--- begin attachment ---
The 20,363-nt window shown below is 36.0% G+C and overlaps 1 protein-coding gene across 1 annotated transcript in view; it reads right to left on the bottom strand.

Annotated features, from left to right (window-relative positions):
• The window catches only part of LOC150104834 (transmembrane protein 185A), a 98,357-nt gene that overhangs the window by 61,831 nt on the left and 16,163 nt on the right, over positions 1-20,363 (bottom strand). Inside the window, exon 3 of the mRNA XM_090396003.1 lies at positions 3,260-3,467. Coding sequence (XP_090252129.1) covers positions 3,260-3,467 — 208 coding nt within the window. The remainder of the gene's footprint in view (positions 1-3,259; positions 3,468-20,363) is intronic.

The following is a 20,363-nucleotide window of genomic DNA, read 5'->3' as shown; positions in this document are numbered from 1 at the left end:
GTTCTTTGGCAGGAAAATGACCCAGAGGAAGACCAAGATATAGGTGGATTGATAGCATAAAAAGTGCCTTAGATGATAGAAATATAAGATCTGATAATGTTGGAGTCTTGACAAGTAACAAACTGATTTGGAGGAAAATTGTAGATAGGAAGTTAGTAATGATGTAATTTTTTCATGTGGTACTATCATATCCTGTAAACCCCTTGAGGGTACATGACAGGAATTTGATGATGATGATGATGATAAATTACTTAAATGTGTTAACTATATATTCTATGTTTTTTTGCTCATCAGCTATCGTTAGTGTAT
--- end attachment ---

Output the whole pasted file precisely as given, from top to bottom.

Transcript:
The 20,363-nt window shown below is 36.0% G+C and overlaps 1 protein-coding gene across 1 annotated transcript in view; it reads right to left on the bottom strand.

Annotated features, from left to right (window-relative positions):
• The window catches only part of LOC150104834 (transmembrane protein 185A), a 98,357-nt gene that overhangs the window by 61,831 nt on the left and 16,163 nt on the right, over positions 1-20,363 (bottom strand). Inside the window, exon 3 of the mRNA XM_090396003.1 lies at positions 3,260-3,467. Coding sequence (XP_090252129.1) covers positions 3,260-3,467 — 208 coding nt within the window. The remainder of the gene's footprint in view (positions 1-3,259; positions 3,468-20,363) is intronic.

The following is a 20,363-nucleotide window of genomic DNA, read 5'->3' as shown; positions in this document are numbered from 1 at the left end:
GTTCTTTGGCAGGAAAATGACCCAGAGGAAGACCAAGATATAGGTGGATTGATAGCATAAAAAGTGCCTTAGATGATAGAAATATAAGATCTGATAATGTTGGAGTCTTGACAAGTAACAAACTGATTTGGAGGAAAATTGTAGATAGGAAGTTAGTAATGATGTAATTTTTTCATGTGGTACTATCATATCCTGTAAACCCCTTGAGGGTACATGACAGGAATTTGATGATGATGATGATGATAAATTACTTAAATGTGTTAACTATATATTCTATGTTTTTTTGCTCATCAGCTATCGTTAGTGTAT